So we’ve been cranking away here at REP Studio in Ithaca for the last few weeks, whittling down the original list of 50 pieces from 1914 to a set of 15 songs we will re-imagine and perform on New Year’s Eve for First Fest.
To explore the world of music from 100 years ago I turned to the Library of Congress’ amazing National Jukebox, which makes historical recordings available to the public free of charge. Then we dug in and played with the tunes, experimenting with various approaches, settling on a general style for each song, fine tuning the tempos, and recording most of the process.
We’ve got an amazing group pulled together for this task. In my last blog entry I mentioned possibly using a turntablist in place of drummer, but I’m glad to say we’ve got Zaun Marshburn behind the drumkit, and his holistic approach has proven to be a very important part of this process. Since he has a deep appreciation for everything from classic Jazz to modern Hip Hop we have been able to tread fearlessly into just about any conceivable musical territory. Add a similarly well versed Jon Petronzio playing bass and keys simultaneously, and we have a super efficient and capable rhythm section that can turn on a dime.
What strikes me is this — even though my stated intention is to dramatically rework several elements of each of these pieces to make them feel more distinctly modern, I am pleasantly surprised to find that a fair amount of transformation of each song is inevitable just by us playing it! We can’t help but change the music, just because of who we are and how we play, and the chemistry of this particular combination of musicians. So for a few of these songs we are not going out of our way to change much of anything. It just happens. Like magic… but with no magician!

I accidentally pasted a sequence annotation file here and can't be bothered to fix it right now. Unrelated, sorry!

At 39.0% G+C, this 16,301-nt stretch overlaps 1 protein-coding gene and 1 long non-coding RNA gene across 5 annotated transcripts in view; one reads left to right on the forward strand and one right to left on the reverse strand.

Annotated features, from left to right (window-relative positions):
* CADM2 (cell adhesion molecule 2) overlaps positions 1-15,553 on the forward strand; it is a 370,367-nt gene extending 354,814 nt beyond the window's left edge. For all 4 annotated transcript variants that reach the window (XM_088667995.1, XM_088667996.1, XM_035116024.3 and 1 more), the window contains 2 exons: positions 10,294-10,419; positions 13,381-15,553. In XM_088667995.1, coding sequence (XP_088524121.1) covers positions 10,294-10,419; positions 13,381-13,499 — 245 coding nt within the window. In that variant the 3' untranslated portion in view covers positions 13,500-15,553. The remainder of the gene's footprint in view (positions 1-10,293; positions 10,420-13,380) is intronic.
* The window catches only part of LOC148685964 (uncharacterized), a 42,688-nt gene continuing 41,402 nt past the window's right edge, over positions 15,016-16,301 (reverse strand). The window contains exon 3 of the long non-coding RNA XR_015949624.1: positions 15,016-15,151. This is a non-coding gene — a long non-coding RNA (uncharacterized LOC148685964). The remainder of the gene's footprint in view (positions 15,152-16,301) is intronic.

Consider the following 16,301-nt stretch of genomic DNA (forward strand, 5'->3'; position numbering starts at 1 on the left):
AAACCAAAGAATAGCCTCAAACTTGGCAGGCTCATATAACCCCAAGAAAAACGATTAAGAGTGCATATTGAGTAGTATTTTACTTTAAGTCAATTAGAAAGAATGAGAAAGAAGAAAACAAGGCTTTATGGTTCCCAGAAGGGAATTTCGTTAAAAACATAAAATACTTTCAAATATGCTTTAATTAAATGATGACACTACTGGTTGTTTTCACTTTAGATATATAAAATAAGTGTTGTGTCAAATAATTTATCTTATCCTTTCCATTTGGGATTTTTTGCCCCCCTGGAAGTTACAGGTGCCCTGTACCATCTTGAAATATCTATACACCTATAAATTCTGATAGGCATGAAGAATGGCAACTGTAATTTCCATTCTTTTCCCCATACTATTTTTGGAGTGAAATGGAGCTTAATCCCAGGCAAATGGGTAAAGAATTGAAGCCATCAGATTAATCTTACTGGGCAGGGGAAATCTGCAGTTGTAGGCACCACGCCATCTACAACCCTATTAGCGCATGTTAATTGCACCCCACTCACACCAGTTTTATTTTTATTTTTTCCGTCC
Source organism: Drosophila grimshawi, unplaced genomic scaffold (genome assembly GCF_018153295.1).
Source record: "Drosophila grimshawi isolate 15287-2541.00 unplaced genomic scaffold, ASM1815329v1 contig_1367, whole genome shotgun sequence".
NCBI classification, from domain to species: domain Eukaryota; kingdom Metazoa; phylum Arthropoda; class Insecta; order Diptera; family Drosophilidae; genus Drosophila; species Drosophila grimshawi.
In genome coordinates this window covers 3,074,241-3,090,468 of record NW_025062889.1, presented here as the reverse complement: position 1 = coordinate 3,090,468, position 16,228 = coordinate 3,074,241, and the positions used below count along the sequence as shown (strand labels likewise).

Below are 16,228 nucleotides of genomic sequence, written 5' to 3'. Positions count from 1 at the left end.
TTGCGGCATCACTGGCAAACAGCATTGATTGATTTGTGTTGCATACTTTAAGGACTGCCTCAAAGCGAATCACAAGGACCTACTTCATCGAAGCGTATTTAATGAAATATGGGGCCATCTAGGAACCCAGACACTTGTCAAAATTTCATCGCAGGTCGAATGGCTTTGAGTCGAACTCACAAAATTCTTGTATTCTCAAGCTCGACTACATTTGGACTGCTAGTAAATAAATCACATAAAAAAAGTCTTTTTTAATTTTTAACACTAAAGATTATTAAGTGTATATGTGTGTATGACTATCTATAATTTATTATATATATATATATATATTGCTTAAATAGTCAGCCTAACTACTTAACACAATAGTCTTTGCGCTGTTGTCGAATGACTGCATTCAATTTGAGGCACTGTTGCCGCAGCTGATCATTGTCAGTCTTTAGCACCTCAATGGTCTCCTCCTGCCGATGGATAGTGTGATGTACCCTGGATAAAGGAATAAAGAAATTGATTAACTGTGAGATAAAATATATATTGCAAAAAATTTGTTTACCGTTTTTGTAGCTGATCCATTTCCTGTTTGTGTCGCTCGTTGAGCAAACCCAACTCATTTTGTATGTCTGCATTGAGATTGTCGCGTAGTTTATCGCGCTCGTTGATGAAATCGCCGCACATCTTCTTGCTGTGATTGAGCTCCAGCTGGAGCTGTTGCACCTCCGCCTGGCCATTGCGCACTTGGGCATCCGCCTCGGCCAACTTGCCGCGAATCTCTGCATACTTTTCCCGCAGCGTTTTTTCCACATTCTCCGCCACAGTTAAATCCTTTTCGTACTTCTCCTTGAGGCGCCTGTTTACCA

Here’s a sample of our work: St. Louis Blues
On the other hand, this example (St. Louis Blues by WC Handy) falls into the opposite category… where we took elements of the original, threw ’em into a musical blender and ended up with something that WC Handy might not even recognize as his own song. Johnny Dowd is the creative mastermind behind this version. Compare it to this recording of the composer himself, or this one by the inimitable (Saint!) Louis Armstrong and think about how you might look at a problem you face today, and see it in a new way…
Life is indeed full of possibilities!